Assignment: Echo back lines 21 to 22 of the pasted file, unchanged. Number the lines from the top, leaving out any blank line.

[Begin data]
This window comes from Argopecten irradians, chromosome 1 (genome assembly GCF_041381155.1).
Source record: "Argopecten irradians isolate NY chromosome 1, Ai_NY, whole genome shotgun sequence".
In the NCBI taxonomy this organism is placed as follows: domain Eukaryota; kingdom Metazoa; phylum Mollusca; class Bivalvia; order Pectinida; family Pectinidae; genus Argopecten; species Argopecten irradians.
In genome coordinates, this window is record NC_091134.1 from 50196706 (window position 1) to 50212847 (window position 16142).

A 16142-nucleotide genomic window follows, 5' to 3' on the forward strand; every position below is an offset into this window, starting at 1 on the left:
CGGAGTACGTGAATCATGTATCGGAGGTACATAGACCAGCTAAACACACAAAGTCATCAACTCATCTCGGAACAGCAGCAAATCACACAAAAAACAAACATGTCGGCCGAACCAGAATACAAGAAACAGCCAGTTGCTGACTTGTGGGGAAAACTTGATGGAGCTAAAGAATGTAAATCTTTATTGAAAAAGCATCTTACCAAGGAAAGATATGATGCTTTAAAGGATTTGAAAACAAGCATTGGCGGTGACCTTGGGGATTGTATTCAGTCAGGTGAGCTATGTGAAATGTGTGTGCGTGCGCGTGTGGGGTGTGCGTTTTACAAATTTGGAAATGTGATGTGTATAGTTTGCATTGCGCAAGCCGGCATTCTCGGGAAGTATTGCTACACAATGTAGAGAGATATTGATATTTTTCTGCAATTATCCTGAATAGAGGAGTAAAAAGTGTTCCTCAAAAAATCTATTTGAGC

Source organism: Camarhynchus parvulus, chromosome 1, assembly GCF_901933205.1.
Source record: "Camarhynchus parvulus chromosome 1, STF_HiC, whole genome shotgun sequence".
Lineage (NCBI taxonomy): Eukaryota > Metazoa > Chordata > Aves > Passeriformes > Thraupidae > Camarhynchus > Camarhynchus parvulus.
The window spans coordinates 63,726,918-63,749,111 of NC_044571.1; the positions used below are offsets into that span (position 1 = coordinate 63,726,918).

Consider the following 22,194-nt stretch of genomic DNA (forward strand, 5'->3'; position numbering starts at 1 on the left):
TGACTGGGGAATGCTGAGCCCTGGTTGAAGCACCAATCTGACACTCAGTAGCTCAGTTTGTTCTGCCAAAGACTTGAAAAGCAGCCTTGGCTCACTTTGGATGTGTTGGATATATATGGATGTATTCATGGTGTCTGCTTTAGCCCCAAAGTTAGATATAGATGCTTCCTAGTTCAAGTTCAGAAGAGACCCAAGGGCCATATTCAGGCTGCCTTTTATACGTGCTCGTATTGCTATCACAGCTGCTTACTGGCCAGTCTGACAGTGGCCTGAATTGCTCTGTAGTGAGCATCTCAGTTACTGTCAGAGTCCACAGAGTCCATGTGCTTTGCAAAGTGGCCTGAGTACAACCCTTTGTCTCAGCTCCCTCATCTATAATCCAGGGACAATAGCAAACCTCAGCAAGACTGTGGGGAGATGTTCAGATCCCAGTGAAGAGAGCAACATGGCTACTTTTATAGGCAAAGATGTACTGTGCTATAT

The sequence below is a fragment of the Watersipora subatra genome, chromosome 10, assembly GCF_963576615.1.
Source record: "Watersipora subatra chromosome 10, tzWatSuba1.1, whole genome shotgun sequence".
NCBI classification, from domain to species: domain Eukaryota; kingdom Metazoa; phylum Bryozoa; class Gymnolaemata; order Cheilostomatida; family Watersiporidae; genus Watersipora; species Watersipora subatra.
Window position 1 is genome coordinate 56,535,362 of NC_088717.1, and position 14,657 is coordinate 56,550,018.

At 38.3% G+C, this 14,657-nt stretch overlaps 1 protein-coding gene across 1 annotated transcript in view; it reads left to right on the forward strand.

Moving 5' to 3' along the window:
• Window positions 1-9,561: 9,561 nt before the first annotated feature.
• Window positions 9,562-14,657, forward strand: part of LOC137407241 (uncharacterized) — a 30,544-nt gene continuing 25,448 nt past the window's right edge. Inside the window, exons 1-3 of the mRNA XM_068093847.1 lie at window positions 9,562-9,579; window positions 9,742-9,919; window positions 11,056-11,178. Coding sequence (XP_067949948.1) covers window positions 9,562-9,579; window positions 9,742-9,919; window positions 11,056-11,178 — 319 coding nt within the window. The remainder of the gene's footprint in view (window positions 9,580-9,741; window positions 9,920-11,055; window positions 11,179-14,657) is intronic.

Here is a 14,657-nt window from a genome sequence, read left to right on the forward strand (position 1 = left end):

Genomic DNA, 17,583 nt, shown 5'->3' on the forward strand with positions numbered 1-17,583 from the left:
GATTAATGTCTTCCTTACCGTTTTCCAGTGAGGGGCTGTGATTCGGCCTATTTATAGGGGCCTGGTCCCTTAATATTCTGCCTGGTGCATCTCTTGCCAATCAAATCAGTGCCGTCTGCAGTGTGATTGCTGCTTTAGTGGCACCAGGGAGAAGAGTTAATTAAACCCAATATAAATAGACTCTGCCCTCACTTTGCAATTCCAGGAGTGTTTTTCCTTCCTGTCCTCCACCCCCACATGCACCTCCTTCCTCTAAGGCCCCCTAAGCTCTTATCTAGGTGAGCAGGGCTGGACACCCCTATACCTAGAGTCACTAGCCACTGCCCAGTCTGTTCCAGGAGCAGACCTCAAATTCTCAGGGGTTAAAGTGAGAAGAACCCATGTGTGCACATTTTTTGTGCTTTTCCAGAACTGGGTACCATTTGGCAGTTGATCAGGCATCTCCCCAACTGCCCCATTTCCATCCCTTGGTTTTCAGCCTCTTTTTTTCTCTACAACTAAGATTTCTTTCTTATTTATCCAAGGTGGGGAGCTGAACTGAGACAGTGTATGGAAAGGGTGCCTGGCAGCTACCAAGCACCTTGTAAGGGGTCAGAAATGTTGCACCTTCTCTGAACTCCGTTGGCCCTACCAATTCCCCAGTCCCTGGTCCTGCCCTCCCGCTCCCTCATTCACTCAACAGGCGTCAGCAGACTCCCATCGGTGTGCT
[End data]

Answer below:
Here is a 14,657-nt window from a genome sequence, read left to right on the forward strand (position 1 = left end):

Genomic DNA, 17,583 nt, shown 5'->3' on the forward strand with positions numbered 1-17,583 from the left: